United States District Court, E.D. Virginia, Alexandria Division
ROGER D. SHEPARD, Plaintiff,
LIBERTY LIFE ASSURANCE COMPANY OF BOSTON, Defendant.
M. HILTON UNITED STATES DISTRICT JUDGE
MATTER comes before the Court on both Plaintiff and
Defendants' Motions for Summary Judgment.
was a former employee of The Turner Corporation where he
worked as a Senior Construction Superintendent. On November
22, 2011, while still employed with Turner, Plaintiff was
injured in a motor accident. Following the accident, an
emergency physician tightly placed a neck brace on him
resulting in additional injury.
returned to work after the accident but by early 2013 his
condition had deteriorated. In August 2013, Plaintiff filed
for short term disability benefits under Liberty Life
Assurance's Group Disability Income Policy. As part of
the records Plaintiff submitted to Liberty for his claim, he
included a report from one of his treating doctors, Dr.
Crouse, recommending that Plaintiff pursue long term
disability. Dr. Crouse reported that Plaintiff suffered from
a variety of cognitive disorders due to brain injury.
granted Plaintiff short term disability benefits but
requested additional records from one of Plaintiff s doctors,
in addition to having its own doctors review Plaintiff's
reports. On November 27, 2013, Liberty temporarily granted
Plaintiff long term disability while continuing its
investigation. Liberty's reviewers found that there was
insufficient evidence to support a diagnosis of cognitive
disorder due to brain injury. They concluded that
Plaintiff's condition was attributed to a mental disorder
and fell under the 24-month mental nervous limitation of the
April 2014, Liberty sent Plaintiff a letter stating that
Plaintiff's long term benefits would be approved but were
subject to certain limitations, namely, the limitation due to
a mental disorder with non-verifiable symptoms. During this
time Plaintiff also applied for and was approved for social
September 2015, Liberty decided to close Plaintiff's
claim and notified Plaintiff that his 24-month benefit period
under the mental nervous limitation would conclude in
November 2015. In May 2016, Liberty ended Plaintiff's
waiver of premium under his life insurance policy.
the expiration of benefits, Plaintiff appealed the decision
to end the benefits and premium waiver which Liberty
Federal Rule of Civil Procedure 56, a court should grant
summary judgment if the pleadings and evidence show that
there is no genuine dispute as to any material fact and that
the moving party is entitled to judgment as a matter of law.
Fed.R.Civ.P. 56(c); see Celotex Corp. v. Catrett,
477 U.S. 317, 322 (1986). In reviewing a motion for summary
judgment, the court views the facts in the light most
favorable to the non-moving party. See Anderson v.
Liberty Lobby, Inc., 477 U.S. 242, 255 (1986). Once a
motion for summary judgment is properly made, the opposing
party has the burden to show that a genuine dispute of
material fact exists. See Matsushita Elec. Indus. Co. v.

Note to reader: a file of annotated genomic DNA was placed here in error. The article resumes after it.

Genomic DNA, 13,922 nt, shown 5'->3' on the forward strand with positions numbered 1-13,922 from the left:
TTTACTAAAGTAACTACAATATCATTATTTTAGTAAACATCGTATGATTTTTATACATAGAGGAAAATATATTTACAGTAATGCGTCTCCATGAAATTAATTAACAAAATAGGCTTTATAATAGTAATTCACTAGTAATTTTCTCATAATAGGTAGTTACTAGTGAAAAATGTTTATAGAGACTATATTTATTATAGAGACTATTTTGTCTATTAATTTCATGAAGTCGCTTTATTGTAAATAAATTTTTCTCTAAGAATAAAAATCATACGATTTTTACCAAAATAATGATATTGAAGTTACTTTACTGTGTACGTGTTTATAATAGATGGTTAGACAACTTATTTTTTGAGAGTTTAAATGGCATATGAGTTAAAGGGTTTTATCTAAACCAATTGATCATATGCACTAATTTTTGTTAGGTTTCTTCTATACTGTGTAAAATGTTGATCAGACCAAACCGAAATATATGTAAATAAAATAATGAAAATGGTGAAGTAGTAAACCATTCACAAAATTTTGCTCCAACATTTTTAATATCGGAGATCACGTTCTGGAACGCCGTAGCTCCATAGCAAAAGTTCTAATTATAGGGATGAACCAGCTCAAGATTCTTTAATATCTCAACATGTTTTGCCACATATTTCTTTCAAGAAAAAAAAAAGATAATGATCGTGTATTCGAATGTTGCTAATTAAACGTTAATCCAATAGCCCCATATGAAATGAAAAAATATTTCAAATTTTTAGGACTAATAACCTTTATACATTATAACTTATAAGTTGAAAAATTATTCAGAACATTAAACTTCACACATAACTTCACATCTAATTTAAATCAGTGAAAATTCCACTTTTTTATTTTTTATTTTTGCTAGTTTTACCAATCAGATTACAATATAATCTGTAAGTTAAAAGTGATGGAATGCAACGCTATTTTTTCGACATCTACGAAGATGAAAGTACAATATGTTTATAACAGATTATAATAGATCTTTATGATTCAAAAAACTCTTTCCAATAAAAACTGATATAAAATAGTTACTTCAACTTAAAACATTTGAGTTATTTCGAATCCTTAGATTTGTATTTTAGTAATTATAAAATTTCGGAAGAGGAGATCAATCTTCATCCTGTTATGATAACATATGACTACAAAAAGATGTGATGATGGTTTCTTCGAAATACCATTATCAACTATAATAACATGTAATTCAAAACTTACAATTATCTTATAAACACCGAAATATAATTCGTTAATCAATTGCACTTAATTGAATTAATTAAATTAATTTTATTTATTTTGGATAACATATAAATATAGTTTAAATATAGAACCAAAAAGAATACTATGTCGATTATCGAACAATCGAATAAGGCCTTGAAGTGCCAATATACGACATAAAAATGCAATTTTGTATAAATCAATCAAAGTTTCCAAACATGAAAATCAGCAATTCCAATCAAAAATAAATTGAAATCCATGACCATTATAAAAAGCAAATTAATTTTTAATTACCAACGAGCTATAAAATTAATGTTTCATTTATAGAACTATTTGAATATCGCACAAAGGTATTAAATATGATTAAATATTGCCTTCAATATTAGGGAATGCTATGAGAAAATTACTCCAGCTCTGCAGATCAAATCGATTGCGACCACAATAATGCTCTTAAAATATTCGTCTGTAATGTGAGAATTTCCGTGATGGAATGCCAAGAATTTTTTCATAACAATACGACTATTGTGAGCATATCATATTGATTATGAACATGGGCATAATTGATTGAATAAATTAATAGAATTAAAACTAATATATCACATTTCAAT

Zenith Radio Corp., 475 U.S. 574, 586-87 (1986).
denial of benefits challenged under [ERISA] is to be reviewed
under a de novo standard unless the benefit plan
gives the administrator or fiduciary discretionary authority
to determine eligibility for benefits or to construe the
terms of the plan." Firestone Tire & Rubber Co.
v. Bruch, 489 U.S. 101, 115 (1989) . When the plan
confers discretionary authority, the district court applies a
deferential or abuse of discretion review. Metropolitan
Life Ins. Co. v. Glenn, 128 S.Ct. 2343, 2348 (2008) .
the policy establishes Liberty's "authority, in its
sole discretion, to construe the terms of this policy and to
determine benefit eligibility" under it. See,
e.g., Thomas v. Liberty Life Ass. Co. of
Boston, 226 F.Supp.2d 735, 742 (D. Md. 2002) (finding
such language conferred discretion). Thus, an abuse of
discretion standard applies. Under the abuse of discretion
standard, a court will not disturb a plan administrator's
decision if the decision is reasonable, even if the court
would have come to a contrary conclusion independently.
Williams v. Metropolitan Life Ins. Co., 609 F.3d
622, 630 (4th Cir. 2010} . "To be held
reasonable, the administrator's decision must result from
a deliberate, principled reasoning process and be supported
by substantial evidence." Williams, 609 F.3d at
630. Substantial evidence is "evidence that a reasoning
mind would accept as sufficient to support a particular
conclusion." Laws v. Celebrezze, 368 F.2d 640,
642 (4th Cir. 1966) .
Fourth Circuit has identified eight nonexclusive factors that
a court may consider to determine abuse of discretion by a
(1) the language of the plan; (2) the purposes and goals of
the plan; (3) the adeguacy of the materials considered to
make the decision and the degree to which they support it;
(4) whether the fiduciary's interpretation was consistent
with other provisions in the plan and with earlier
interpretations of the plan; (5) whether the decision making
process was reasoned and principled; (6) whether the decision
was consistent with the procedural and substantive
requirements of ERISA; (7) any external standard relevant to
the exercise of discretion; and (8} the fiduciary's
motives and any conflict of interest it may have.
Williams, 609 F.3d at 630 (quoting Booth v.
Wal-Mart Stores, Inc. Assocs. Health & Welfare Plan,
201 F.3d 335, 342-43 (4th Cir. 2000)).
taking into consideration the Booth factors, to the
extent they are relevant, the Court finds no evidence that
Liberty abused its discretion. Liberty's process was
reasoned and principled, it had adequate materials that
supported its decision, and the ...